Legislation passes the house; Vote on Bill Shows Deep Concern with DOL’s Fiduciary Rule Proposal
WASHINGTON, D.C. – The Insured Retirement Institute (IRI) released the following statement from IRI President and CEO Cathy Weatherford after the House of Representatives voted to pass the Retail Investor Protection Act (H.R. 1090).
The bill, sponsored by Rep. Ann Wagner (R-Mo.), would require the Department of Labor (DOL) to wait to issue its fiduciary rule until after the SEC adopts its own rule.
Statement from IRI President and CEO Cathy Weatherford:
“We believe today’s vote shows the deep concern with the Department of Labor’s fiduciary rule proposal. Members of Congress in both chambers, on a bipartisan basis, have written letters to the DOL expressing concern that the proposal will restrict retirement savers’ access to retirement planning advice and limit their choice on retirement products, including lifetime income strategies that help Americans ensure their savings last throughout all their retirement years. We appreciate Congresswoman Wagner’s leadership on this issue. She has a passion for protecting retirement savers and understands the important work financial professionals do to help their clients prepare for and achieve financial security in retirement.”
Summary of HR 1090
- Retail Investor Protection ActWe appreciate Congresswoman Wagner’s leadership on this issue. She has a passion for protecting retirement savers and understands the important work financial professionals do
Prohibits the Secretary of Labor from prescribing any regulation under the Employee Retirement Income Security Act of 1974 (ERISA) defining the circumstances under which an individual is considered a fiduciary until 60 days after the Securities and Exchange Commission (SEC) issues a final rule governing standards of conduct for brokers and dealers under specified law.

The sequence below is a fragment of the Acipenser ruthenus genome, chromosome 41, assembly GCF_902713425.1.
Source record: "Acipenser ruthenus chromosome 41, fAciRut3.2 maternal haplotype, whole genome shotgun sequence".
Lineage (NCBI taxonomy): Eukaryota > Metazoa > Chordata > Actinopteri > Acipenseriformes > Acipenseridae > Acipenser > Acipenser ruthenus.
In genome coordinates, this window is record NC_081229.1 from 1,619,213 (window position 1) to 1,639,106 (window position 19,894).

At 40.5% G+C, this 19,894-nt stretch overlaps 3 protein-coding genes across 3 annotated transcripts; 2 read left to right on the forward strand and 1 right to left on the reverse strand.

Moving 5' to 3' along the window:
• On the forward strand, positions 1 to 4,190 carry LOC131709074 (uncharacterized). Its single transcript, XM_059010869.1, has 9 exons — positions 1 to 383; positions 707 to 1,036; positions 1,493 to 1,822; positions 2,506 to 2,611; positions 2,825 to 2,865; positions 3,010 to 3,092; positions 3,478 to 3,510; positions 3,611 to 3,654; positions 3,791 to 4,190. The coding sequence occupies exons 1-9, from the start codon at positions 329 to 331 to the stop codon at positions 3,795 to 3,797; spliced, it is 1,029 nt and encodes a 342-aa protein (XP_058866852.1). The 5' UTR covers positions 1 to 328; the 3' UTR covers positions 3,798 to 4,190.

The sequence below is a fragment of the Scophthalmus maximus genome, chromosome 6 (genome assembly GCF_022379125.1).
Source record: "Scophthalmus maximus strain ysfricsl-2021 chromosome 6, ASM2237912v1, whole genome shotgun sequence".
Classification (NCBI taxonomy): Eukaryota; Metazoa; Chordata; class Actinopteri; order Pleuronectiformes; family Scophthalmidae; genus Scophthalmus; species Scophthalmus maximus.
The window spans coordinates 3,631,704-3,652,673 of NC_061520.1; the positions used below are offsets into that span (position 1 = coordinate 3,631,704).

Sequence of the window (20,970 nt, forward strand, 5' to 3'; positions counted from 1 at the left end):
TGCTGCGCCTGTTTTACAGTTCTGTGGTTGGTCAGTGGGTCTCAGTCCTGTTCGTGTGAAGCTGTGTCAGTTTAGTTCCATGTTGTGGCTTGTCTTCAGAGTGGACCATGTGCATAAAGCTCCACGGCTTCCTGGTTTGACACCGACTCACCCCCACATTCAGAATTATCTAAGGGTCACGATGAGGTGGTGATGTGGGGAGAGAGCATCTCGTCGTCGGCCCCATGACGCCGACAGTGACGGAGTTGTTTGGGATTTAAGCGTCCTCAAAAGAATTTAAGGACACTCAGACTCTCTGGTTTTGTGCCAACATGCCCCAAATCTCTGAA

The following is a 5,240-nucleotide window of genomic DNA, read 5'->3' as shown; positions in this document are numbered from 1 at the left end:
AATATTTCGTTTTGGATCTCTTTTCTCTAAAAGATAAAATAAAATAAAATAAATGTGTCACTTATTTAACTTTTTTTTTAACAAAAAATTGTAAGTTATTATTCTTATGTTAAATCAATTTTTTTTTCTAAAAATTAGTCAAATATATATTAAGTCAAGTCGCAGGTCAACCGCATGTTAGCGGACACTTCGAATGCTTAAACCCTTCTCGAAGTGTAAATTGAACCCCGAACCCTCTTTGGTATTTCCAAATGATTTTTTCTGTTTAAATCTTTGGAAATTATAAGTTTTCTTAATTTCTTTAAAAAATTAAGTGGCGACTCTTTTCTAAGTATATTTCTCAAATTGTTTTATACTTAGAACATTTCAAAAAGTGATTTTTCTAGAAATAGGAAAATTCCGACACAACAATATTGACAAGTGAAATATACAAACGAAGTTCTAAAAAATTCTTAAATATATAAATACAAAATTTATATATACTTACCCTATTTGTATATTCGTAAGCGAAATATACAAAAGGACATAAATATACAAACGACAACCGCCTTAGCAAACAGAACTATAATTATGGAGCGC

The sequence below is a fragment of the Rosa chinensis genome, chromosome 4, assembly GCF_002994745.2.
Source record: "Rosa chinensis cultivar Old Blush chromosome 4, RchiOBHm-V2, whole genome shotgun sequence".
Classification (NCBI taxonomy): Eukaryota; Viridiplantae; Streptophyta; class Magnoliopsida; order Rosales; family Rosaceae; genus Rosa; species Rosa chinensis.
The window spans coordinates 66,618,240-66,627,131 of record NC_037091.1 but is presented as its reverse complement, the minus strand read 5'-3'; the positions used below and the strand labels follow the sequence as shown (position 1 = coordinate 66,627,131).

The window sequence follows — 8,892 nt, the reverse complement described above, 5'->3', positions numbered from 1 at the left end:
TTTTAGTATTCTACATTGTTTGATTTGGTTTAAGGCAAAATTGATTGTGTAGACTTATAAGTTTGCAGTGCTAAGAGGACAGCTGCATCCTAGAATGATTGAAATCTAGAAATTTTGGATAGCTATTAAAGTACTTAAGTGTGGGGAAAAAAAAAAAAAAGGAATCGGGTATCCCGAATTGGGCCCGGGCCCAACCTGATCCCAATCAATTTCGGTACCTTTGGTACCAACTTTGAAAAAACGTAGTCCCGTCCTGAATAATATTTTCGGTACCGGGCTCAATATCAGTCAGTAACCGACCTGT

Amends the Securities Exchange Act of 1934 to prohibit the SEC from promulgating a rule establishing an investment advisor standard of conduct as the standard of conduct of brokers and dealers before it reports to certain congressional committees whether:
- (1) retail investors and other customers are being harmed due to brokers or dealers operating under different standards of conduct than those applicable to investment advisors under the Investment Advisers Act of 1940;
- (2) alternative remedies will reduce any confusion or harm to retail investors due to brokers or dealers operating under such different standards of conduct;
- (3) adoption of a uniform fiduciary standard of conduct for brokers or dealers and investment advisors would adversely impact their commissions and the availability of proprietary products offered by brokers and dealers, as well as the ability of brokers and dealers to engage in principal transactions with customers; and
- (4) adoption of a uniform fiduciary standard of conduct for brokers or dealers and investment advisors would adversely impact retail investor access to personalized, cost-effective investment advice and recommendations.
Requires the SEC: (1) to publish in the Federal Register formal findings that such rule would reduce retail customer confusion or harm due to standards of conduct applicable to brokers, dealers, and investment advisors; and (2) in proposing rules to consider the differences in the registration, supervision, and examination requirements applicable to brokers, dealers, and investment advisors.